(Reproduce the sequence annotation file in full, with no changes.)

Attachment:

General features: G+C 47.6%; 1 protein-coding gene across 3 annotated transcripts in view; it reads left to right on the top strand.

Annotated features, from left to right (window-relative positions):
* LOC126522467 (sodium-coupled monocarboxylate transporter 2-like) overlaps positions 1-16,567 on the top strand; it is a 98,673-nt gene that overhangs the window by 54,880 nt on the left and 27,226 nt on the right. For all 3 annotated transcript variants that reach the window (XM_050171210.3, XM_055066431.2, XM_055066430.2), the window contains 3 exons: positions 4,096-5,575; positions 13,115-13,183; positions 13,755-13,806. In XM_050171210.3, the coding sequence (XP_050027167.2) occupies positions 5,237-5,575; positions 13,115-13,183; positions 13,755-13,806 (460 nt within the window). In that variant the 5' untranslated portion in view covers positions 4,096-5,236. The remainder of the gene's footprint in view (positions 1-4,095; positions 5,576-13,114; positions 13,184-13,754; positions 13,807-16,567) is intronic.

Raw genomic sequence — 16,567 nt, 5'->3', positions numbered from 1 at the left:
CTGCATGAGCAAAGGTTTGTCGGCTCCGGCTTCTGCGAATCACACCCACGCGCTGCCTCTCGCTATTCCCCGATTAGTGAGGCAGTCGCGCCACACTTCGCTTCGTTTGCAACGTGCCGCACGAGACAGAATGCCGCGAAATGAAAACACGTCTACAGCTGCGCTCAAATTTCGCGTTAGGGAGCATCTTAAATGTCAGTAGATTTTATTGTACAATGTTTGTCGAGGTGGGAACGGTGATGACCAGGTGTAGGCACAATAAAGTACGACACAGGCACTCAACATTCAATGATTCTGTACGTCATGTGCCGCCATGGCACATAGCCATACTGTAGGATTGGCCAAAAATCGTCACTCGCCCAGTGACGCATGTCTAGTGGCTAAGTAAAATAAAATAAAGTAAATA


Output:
General features: G+C 47.6%; 1 protein-coding gene across 3 annotated transcripts in view; it reads left to right on the top strand.

Annotated features, from left to right (window-relative positions):
* LOC126522467 (sodium-coupled monocarboxylate transporter 2-like) overlaps positions 1-16,567 on the top strand; it is a 98,673-nt gene that overhangs the window by 54,880 nt on the left and 27,226 nt on the right. For all 3 annotated transcript variants that reach the window (XM_050171210.3, XM_055066431.2, XM_055066430.2), the window contains 3 exons: positions 4,096-5,575; positions 13,115-13,183; positions 13,755-13,806. In XM_050171210.3, the coding sequence (XP_050027167.2) occupies positions 5,237-5,575; positions 13,115-13,183; positions 13,755-13,806 (460 nt within the window). In that variant the 5' untranslated portion in view covers positions 4,096-5,236. The remainder of the gene's footprint in view (positions 1-4,095; positions 5,576-13,114; positions 13,184-13,754; positions 13,807-16,567) is intronic.

Raw genomic sequence — 16,567 nt, 5'->3', positions numbered from 1 at the left:
CTGCATGAGCAAAGGTTTGTCGGCTCCGGCTTCTGCGAATCACACCCACGCGCTGCCTCTCGCTATTCCCCGATTAGTGAGGCAGTCGCGCCACACTTCGCTTCGTTTGCAACGTGCCGCACGAGACAGAATGCCGCGAAATGAAAACACGTCTACAGCTGCGCTCAAATTTCGCGTTAGGGAGCATCTTAAATGTCAGTAGATTTTATTGTACAATGTTTGTCGAGGTGGGAACGGTGATGACCAGGTGTAGGCACAATAAAGTACGACACAGGCACTCAACATTCAATGATTCTGTACGTCATGTGCCGCCATGGCACATAGCCATACTGTAGGATTGGCCAAAAATCGTCACTCGCCCAGTGACGCATGTCTAGTGGCTAAGTAAAATAAAATAAAGTAAATA